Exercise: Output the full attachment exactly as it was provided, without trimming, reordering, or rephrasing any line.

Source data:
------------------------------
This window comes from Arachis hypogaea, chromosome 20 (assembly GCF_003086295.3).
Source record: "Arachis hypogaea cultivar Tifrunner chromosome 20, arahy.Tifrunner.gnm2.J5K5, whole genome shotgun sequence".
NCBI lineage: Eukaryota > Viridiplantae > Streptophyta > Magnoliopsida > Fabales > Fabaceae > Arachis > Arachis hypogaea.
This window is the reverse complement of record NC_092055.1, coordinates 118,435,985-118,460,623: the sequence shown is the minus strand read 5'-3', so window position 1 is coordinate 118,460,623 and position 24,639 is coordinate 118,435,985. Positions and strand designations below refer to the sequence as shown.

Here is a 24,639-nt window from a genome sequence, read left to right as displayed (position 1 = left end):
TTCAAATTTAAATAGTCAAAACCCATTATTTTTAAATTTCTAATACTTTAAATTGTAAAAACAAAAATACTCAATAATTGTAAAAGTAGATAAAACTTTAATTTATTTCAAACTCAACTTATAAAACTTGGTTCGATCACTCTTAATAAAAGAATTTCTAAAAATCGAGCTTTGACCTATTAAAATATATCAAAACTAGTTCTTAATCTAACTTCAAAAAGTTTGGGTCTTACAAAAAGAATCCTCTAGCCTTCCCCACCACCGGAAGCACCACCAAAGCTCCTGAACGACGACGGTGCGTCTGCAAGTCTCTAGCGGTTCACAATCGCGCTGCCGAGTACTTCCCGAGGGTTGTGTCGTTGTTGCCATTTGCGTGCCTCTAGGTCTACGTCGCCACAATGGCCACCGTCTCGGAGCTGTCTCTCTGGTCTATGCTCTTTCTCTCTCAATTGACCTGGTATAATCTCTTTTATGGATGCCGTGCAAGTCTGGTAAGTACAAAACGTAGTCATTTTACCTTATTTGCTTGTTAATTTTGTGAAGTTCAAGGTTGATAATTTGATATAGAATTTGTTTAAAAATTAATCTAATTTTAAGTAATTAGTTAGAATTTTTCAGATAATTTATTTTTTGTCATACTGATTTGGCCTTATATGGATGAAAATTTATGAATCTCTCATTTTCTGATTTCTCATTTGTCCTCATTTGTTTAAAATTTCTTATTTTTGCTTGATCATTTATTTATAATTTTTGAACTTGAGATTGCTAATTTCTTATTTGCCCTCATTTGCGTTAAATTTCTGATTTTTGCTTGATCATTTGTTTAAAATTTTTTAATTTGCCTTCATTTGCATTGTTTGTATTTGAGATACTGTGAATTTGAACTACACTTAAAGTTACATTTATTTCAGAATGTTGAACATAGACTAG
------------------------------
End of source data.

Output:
This window comes from Arachis hypogaea, chromosome 20 (assembly GCF_003086295.3).
Source record: "Arachis hypogaea cultivar Tifrunner chromosome 20, arahy.Tifrunner.gnm2.J5K5, whole genome shotgun sequence".
NCBI lineage: Eukaryota > Viridiplantae > Streptophyta > Magnoliopsida > Fabales > Fabaceae > Arachis > Arachis hypogaea.
This window is the reverse complement of record NC_092055.1, coordinates 118,435,985-118,460,623: the sequence shown is the minus strand read 5'-3', so window position 1 is coordinate 118,460,623 and position 24,639 is coordinate 118,435,985. Positions and strand designations below refer to the sequence as shown.

Here is a 24,639-nt window from a genome sequence, read left to right as displayed (position 1 = left end):
TTCAAATTTAAATAGTCAAAACCCATTATTTTTAAATTTCTAATACTTTAAATTGTAAAAACAAAAATACTCAATAATTGTAAAAGTAGATAAAACTTTAATTTATTTCAAACTCAACTTATAAAACTTGGTTCGATCACTCTTAATAAAAGAATTTCTAAAAATCGAGCTTTGACCTATTAAAATATATCAAAACTAGTTCTTAATCTAACTTCAAAAAGTTTGGGTCTTACAAAAAGAATCCTCTAGCCTTCCCCACCACCGGAAGCACCACCAAAGCTCCTGAACGACGACGGTGCGTCTGCAAGTCTCTAGCGGTTCACAATCGCGCTGCCGAGTACTTCCCGAGGGTTGTGTCGTTGTTGCCATTTGCGTGCCTCTAGGTCTACGTCGCCACAATGGCCACCGTCTCGGAGCTGTCTCTCTGGTCTATGCTCTTTCTCTCTCAATTGACCTGGTATAATCTCTTTTATGGATGCCGTGCAAGTCTGGTAAGTACAAAACGTAGTCATTTTACCTTATTTGCTTGTTAATTTTGTGAAGTTCAAGGTTGATAATTTGATATAGAATTTGTTTAAAAATTAATCTAATTTTAAGTAATTAGTTAGAATTTTTCAGATAATTTATTTTTTGTCATACTGATTTGGCCTTATATGGATGAAAATTTATGAATCTCTCATTTTCTGATTTCTCATTTGTCCTCATTTGTTTAAAATTTCTTATTTTTGCTTGATCATTTATTTATAATTTTTGAACTTGAGATTGCTAATTTCTTATTTGCCCTCATTTGCGTTAAATTTCTGATTTTTGCTTGATCATTTGTTTAAAATTTTTTAATTTGCCTTCATTTGCATTGTTTGTATTTGAGATACTGTGAATTTGAACTACACTTAAAGTTACATTTATTTCAGAATGTTGAACATAGACTAG